The Savior Complex of ‘Little Women’

Little Women is an easy movie to idolize, but idolizing a movie is a dangerous thing.

Everyone is desperate to give in Little Women, so much so that the general, surface-level wholesomeness becomes grating.

It’s hard finding the line between deep acts of kindness and a (sometimes white) savior complex that Greta Gerwig’s 2019 remake of Little Women frequently finds itself veering into. In one scene, Marmee (Laura Dern), the matriarch of the March family, convinces the girls to give up their Christmas breakfast to a poorer family with no viable source of heat down the road. The March sisters are disappointed, of course, but they do it anyway, and there are prolonged shots emphasizing how poor and bleak this other family is. Much attention is given by the camera to Marmee’s angelic generosity and the March sisters playing with the family’s baby.

Their good deed is noticed by the rich neighbors next door, the Laurences. Theodore “Laurie” Laurence (Timothée Chalamet) and his grandfather, Mr. Laurence (Chris Cooper), gift them an even bigger Christmas breakfast — a colorful feast that blows their minds when they walk in through the door. While the March sisters gave away their food with no self-serving intention, the reciprocal action gets across a troubling message: Do a good thing, get a good thing. In another instance, Beth gifts Mr. Laurence a pair of hand-embroidered slippers, and Mr. Laurence, in turn, gives her a whole piano.

There are other acts of kindness that fetishize the power dynamics across race and class: The times Marmee and her husband are hailed as abolitionists outnumbers the times when Marmee is actually, truly forced to reckon with her white privilege; Marmee hides her own scarf in a blanket bundle to give to a stranger after a close-up shot of his cold hands. I hope it’s not just general cynicism that’s preventing me from actually feeling joy from what are supposed to be heartwarming deeds. It’s just that so many of them are so blatantly meant to be “feel good” actions, that they come across as shallow — ways for audiences to project their own hopes of being good people without actually challenging them to get there.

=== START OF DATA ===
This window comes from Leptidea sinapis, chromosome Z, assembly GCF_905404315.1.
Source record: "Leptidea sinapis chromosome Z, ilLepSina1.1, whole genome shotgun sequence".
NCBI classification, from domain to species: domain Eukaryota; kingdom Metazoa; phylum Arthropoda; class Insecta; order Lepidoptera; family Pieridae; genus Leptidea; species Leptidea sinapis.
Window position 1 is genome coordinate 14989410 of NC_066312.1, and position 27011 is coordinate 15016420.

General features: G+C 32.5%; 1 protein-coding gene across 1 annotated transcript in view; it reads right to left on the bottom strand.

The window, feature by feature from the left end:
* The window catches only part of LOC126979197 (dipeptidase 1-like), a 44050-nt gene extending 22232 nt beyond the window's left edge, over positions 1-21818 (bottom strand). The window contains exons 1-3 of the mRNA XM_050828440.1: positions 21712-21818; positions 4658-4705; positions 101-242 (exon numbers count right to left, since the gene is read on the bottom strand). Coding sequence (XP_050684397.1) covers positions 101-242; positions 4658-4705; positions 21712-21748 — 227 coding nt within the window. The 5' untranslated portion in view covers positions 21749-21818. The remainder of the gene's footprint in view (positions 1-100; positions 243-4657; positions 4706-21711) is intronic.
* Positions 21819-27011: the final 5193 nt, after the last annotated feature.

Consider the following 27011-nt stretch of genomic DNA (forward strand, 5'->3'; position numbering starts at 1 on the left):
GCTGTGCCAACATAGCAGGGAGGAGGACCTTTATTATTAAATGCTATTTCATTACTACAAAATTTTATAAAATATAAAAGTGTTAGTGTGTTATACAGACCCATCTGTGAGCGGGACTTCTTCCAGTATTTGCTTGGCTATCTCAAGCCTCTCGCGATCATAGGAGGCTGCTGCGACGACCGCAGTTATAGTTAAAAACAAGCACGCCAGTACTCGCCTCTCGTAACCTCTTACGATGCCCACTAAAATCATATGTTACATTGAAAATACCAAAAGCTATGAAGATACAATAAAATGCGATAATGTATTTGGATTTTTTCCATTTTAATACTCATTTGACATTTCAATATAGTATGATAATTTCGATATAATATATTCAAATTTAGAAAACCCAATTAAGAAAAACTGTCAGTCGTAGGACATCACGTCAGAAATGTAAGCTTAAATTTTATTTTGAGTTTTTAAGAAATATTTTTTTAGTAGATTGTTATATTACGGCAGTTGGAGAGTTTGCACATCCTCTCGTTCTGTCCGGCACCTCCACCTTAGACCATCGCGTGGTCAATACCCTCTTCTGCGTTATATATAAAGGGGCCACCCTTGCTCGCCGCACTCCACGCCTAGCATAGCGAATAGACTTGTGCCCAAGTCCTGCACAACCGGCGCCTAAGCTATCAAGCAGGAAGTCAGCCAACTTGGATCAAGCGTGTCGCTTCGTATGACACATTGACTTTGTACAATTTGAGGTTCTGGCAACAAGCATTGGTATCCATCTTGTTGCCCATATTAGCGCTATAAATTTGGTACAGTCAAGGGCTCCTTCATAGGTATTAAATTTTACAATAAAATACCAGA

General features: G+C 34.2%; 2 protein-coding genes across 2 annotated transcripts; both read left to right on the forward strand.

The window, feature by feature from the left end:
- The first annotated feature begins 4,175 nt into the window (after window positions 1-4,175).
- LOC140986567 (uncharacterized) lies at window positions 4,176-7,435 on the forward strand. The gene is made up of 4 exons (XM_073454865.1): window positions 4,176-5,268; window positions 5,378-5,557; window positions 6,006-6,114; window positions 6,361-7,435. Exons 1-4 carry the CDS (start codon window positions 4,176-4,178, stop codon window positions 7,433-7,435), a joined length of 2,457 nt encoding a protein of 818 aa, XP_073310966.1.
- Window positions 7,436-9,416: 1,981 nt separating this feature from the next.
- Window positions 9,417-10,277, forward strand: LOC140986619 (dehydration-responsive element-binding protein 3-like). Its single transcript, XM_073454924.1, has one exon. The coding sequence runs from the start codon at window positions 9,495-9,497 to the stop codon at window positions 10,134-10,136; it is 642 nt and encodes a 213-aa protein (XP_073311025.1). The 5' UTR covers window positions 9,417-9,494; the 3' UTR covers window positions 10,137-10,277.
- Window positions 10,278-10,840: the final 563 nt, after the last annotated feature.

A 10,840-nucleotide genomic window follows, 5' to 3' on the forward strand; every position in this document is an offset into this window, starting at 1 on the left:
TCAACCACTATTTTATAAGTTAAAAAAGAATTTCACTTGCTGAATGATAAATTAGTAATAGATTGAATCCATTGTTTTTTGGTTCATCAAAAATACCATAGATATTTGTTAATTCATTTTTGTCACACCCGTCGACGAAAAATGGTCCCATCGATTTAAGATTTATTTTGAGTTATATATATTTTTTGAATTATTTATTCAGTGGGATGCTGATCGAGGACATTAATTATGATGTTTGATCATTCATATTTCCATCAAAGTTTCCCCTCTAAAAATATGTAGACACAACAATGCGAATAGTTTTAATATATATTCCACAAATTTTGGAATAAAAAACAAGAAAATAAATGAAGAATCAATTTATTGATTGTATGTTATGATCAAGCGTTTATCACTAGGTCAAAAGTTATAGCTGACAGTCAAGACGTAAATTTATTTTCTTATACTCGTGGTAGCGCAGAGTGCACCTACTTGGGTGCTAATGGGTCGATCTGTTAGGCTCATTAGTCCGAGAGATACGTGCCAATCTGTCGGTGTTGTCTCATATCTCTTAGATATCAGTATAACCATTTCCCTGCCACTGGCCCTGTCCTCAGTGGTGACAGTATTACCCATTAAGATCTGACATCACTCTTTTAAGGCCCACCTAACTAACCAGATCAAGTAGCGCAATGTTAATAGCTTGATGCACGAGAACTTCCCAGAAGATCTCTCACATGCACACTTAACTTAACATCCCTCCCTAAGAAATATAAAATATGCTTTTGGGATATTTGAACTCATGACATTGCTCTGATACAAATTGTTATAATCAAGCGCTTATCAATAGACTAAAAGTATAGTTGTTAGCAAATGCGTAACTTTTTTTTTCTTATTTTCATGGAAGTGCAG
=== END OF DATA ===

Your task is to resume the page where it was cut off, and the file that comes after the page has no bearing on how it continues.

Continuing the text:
Photo courtesy of Wilson Webb

I nitpick Little Women’s savior complex because idolizing a movie is a dangerous thing, and Little Women is very easy to idolize. To be fair, at its core, it is a good movie about good people trying to do good things. That, and Gerwig really knows how to push emotional arcs. Her remake isn’t chronological. It flips back and forth between the Civil War and its aftermath, a dueling structure that sets its characters up for peak emotional drama. As soon as the coziness of the past collide with the gray gloom of the future’s New York cityscape, you know that all the March sisters’ dreams and aspirations are barreling toward collapse. Its formulaic give and take is a clever way of keeping viewers invested through a 135-minute-long movie, hopeful that there’ll be a break in the pattern, and that things will turn out alright.

It’s also, perhaps, Gerwig’s way of inserting a little bit of 21st Century commentary into the movie. It’s hard taking a text that was written in the 1800s and finding a way to make it relevant to a modern audience, especially when antiquated storylines might get in the way of those ideals. Jo resists marriage throughout Little Women, but eventually falls in love with a professor — Friedrich Bhaer. While Jo is literally chasing after him underneath pouring rain, the film splices scenes of Jo negotiating a book contract with a publisher, Mr. Dashwood, who insists the female protagonist of her story be married (or dead) by the end. “It’s romance,” Mr. Dashwood says. “It’s mercenary,” Jo counters, agreeing to change the story to include a marriage for the sake of selling her book. All the while, Jo unites with Friedrich. They kiss, and while it’s hard not to be happy for Jo, the irony is palpable.

Updating an old text is also difficult when its main feminist moral is something that we now (hopefully) generally accept as true. “Women — they have minds. And they have souls. As well as just hearts. And they’ve got ambition and they’ve got talent as well as just beauty,” Jo (Saoirse Ronan) says. “And I’m so sick of people saying that love is all a woman is fit for. I’m so sick of it.” Ronan’s performance also helps deliver the urgency of the statement — she’s on the verge of tears without ever quite crying, her voice shaking and hissing with its power.

Grace Li covers arts, culture, and food for SF Weekly. You can reach her at gli@sfweekly.com.

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